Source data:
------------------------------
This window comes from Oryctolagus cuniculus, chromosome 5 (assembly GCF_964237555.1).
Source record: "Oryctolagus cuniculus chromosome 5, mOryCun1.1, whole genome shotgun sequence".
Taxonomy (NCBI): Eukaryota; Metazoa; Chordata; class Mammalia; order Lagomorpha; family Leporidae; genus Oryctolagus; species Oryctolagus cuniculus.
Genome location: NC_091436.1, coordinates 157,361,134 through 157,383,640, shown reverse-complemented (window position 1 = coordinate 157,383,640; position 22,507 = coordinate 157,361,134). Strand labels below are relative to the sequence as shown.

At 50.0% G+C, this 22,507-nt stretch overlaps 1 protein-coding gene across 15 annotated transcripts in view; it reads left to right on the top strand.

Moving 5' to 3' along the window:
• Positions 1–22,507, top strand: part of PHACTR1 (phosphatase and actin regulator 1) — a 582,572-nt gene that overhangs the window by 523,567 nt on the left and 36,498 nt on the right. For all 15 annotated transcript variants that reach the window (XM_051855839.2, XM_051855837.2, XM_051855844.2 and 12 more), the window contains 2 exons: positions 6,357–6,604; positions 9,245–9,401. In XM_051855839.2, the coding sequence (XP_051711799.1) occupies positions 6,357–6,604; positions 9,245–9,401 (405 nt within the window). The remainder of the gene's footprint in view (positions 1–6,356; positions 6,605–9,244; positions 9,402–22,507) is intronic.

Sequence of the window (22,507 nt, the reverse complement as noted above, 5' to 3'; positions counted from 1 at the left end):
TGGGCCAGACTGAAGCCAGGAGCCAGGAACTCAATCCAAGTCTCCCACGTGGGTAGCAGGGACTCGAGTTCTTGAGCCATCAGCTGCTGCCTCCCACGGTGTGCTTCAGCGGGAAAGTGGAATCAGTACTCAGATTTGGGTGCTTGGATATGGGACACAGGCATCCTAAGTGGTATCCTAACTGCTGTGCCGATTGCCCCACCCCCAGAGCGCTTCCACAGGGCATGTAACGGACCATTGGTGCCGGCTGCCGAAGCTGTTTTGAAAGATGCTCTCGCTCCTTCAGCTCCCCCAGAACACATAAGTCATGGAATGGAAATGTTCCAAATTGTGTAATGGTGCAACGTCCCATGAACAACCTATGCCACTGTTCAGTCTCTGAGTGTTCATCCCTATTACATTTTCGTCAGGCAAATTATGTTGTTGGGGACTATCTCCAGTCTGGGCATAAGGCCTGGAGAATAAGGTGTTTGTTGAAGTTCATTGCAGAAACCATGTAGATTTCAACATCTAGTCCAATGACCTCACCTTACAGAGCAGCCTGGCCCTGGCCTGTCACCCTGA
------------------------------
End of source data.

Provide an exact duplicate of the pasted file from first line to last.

This window comes from Oryctolagus cuniculus, chromosome 5 (assembly GCF_964237555.1).
Source record: "Oryctolagus cuniculus chromosome 5, mOryCun1.1, whole genome shotgun sequence".
Taxonomy (NCBI): Eukaryota; Metazoa; Chordata; class Mammalia; order Lagomorpha; family Leporidae; genus Oryctolagus; species Oryctolagus cuniculus.
Genome location: NC_091436.1, coordinates 157,361,134 through 157,383,640, shown reverse-complemented (window position 1 = coordinate 157,383,640; position 22,507 = coordinate 157,361,134). Strand labels below are relative to the sequence as shown.

At 50.0% G+C, this 22,507-nt stretch overlaps 1 protein-coding gene across 15 annotated transcripts in view; it reads left to right on the top strand.

Moving 5' to 3' along the window:
• Positions 1–22,507, top strand: part of PHACTR1 (phosphatase and actin regulator 1) — a 582,572-nt gene that overhangs the window by 523,567 nt on the left and 36,498 nt on the right. For all 15 annotated transcript variants that reach the window (XM_051855839.2, XM_051855837.2, XM_051855844.2 and 12 more), the window contains 2 exons: positions 6,357–6,604; positions 9,245–9,401. In XM_051855839.2, the coding sequence (XP_051711799.1) occupies positions 6,357–6,604; positions 9,245–9,401 (405 nt within the window). The remainder of the gene's footprint in view (positions 1–6,356; positions 6,605–9,244; positions 9,402–22,507) is intronic.

Sequence of the window (22,507 nt, the reverse complement as noted above, 5' to 3'; positions counted from 1 at the left end):
TGGGCCAGACTGAAGCCAGGAGCCAGGAACTCAATCCAAGTCTCCCACGTGGGTAGCAGGGACTCGAGTTCTTGAGCCATCAGCTGCTGCCTCCCACGGTGTGCTTCAGCGGGAAAGTGGAATCAGTACTCAGATTTGGGTGCTTGGATATGGGACACAGGCATCCTAAGTGGTATCCTAACTGCTGTGCCGATTGCCCCACCCCCAGAGCGCTTCCACAGGGCATGTAACGGACCATTGGTGCCGGCTGCCGAAGCTGTTTTGAAAGATGCTCTCGCTCCTTCAGCTCCCCCAGAACACATAAGTCATGGAATGGAAATGTTCCAAATTGTGTAATGGTGCAACGTCCCATGAACAACCTATGCCACTGTTCAGTCTCTGAGTGTTCATCCCTATTACATTTTCGTCAGGCAAATTATGTTGTTGGGGACTATCTCCAGTCTGGGCATAAGGCCTGGAGAATAAGGTGTTTGTTGAAGTTCATTGCAGAAACCATGTAGATTTCAACATCTAGTCCAATGACCTCACCTTACAGAGCAGCCTGGCCCTGGCCTGTCACCCTGA